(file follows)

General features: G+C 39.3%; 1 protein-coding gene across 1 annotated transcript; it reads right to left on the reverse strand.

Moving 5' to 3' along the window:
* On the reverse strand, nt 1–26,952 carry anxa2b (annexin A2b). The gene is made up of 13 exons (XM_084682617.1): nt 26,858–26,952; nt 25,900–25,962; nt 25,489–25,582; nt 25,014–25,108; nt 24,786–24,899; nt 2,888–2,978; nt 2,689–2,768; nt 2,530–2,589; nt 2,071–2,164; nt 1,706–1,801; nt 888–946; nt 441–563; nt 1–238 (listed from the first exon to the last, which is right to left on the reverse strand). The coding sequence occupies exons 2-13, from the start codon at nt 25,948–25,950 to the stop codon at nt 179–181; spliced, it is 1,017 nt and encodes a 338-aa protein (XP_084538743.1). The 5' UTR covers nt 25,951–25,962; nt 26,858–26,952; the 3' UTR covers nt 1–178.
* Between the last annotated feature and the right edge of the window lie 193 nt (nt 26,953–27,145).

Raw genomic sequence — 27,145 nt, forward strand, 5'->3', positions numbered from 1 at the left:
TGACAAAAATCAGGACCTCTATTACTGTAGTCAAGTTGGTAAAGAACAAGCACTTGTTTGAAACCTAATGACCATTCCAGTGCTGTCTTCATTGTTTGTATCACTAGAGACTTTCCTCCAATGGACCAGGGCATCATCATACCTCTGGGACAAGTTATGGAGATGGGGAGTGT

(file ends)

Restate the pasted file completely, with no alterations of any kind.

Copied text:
General features: G+C 39.3%; 1 protein-coding gene across 1 annotated transcript; it reads right to left on the reverse strand.

Moving 5' to 3' along the window:
* On the reverse strand, nt 1–26,952 carry anxa2b (annexin A2b). The gene is made up of 13 exons (XM_084682617.1): nt 26,858–26,952; nt 25,900–25,962; nt 25,489–25,582; nt 25,014–25,108; nt 24,786–24,899; nt 2,888–2,978; nt 2,689–2,768; nt 2,530–2,589; nt 2,071–2,164; nt 1,706–1,801; nt 888–946; nt 441–563; nt 1–238 (listed from the first exon to the last, which is right to left on the reverse strand). The coding sequence occupies exons 2-13, from the start codon at nt 25,948–25,950 to the stop codon at nt 179–181; spliced, it is 1,017 nt and encodes a 338-aa protein (XP_084538743.1). The 5' UTR covers nt 25,951–25,962; nt 26,858–26,952; the 3' UTR covers nt 1–178.
* Between the last annotated feature and the right edge of the window lie 193 nt (nt 26,953–27,145).

Raw genomic sequence — 27,145 nt, forward strand, 5'->3', positions numbered from 1 at the left:
TGACAAAAATCAGGACCTCTATTACTGTAGTCAAGTTGGTAAAGAACAAGCACTTGTTTGAAACCTAATGACCATTCCAGTGCTGTCTTCATTGTTTGTATCACTAGAGACTTTCCTCCAATGGACCAGGGCATCATCATACCTCTGGGACAAGTTATGGAGATGGGGAGTGT